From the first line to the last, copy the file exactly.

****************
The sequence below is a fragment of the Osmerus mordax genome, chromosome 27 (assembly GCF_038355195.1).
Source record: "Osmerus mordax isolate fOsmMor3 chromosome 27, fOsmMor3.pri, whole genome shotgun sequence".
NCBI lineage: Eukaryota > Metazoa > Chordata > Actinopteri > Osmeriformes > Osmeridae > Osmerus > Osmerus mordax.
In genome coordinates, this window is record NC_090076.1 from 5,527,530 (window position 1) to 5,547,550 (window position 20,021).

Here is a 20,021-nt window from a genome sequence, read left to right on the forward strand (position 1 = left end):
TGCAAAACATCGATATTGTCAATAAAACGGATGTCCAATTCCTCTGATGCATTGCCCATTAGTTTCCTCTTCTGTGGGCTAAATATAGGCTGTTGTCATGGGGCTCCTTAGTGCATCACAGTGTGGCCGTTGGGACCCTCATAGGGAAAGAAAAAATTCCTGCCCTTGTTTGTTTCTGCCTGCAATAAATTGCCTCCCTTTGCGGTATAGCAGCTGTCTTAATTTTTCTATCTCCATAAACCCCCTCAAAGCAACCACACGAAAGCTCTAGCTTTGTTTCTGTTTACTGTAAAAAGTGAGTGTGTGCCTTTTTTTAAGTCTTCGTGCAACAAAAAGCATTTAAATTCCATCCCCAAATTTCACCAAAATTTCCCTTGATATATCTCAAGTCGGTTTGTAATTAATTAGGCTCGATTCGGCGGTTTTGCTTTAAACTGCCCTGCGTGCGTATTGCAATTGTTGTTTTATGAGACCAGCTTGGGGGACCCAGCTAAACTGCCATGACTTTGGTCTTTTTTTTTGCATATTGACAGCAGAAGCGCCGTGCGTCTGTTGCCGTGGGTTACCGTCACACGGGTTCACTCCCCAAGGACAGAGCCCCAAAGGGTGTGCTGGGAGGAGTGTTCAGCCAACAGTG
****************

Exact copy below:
The sequence below is a fragment of the Osmerus mordax genome, chromosome 27 (assembly GCF_038355195.1).
Source record: "Osmerus mordax isolate fOsmMor3 chromosome 27, fOsmMor3.pri, whole genome shotgun sequence".
NCBI lineage: Eukaryota > Metazoa > Chordata > Actinopteri > Osmeriformes > Osmeridae > Osmerus > Osmerus mordax.
In genome coordinates, this window is record NC_090076.1 from 5,527,530 (window position 1) to 5,547,550 (window position 20,021).

Here is a 20,021-nt window from a genome sequence, read left to right on the forward strand (position 1 = left end):
TGCAAAACATCGATATTGTCAATAAAACGGATGTCCAATTCCTCTGATGCATTGCCCATTAGTTTCCTCTTCTGTGGGCTAAATATAGGCTGTTGTCATGGGGCTCCTTAGTGCATCACAGTGTGGCCGTTGGGACCCTCATAGGGAAAGAAAAAATTCCTGCCCTTGTTTGTTTCTGCCTGCAATAAATTGCCTCCCTTTGCGGTATAGCAGCTGTCTTAATTTTTCTATCTCCATAAACCCCCTCAAAGCAACCACACGAAAGCTCTAGCTTTGTTTCTGTTTACTGTAAAAAGTGAGTGTGTGCCTTTTTTTAAGTCTTCGTGCAACAAAAAGCATTTAAATTCCATCCCCAAATTTCACCAAAATTTCCCTTGATATATCTCAAGTCGGTTTGTAATTAATTAGGCTCGATTCGGCGGTTTTGCTTTAAACTGCCCTGCGTGCGTATTGCAATTGTTGTTTTATGAGACCAGCTTGGGGGACCCAGCTAAACTGCCATGACTTTGGTCTTTTTTTTTGCATATTGACAGCAGAAGCGCCGTGCGTCTGTTGCCGTGGGTTACCGTCACACGGGTTCACTCCCCAAGGACAGAGCCCCAAAGGGTGTGCTGGGAGGAGTGTTCAGCCAACAGTG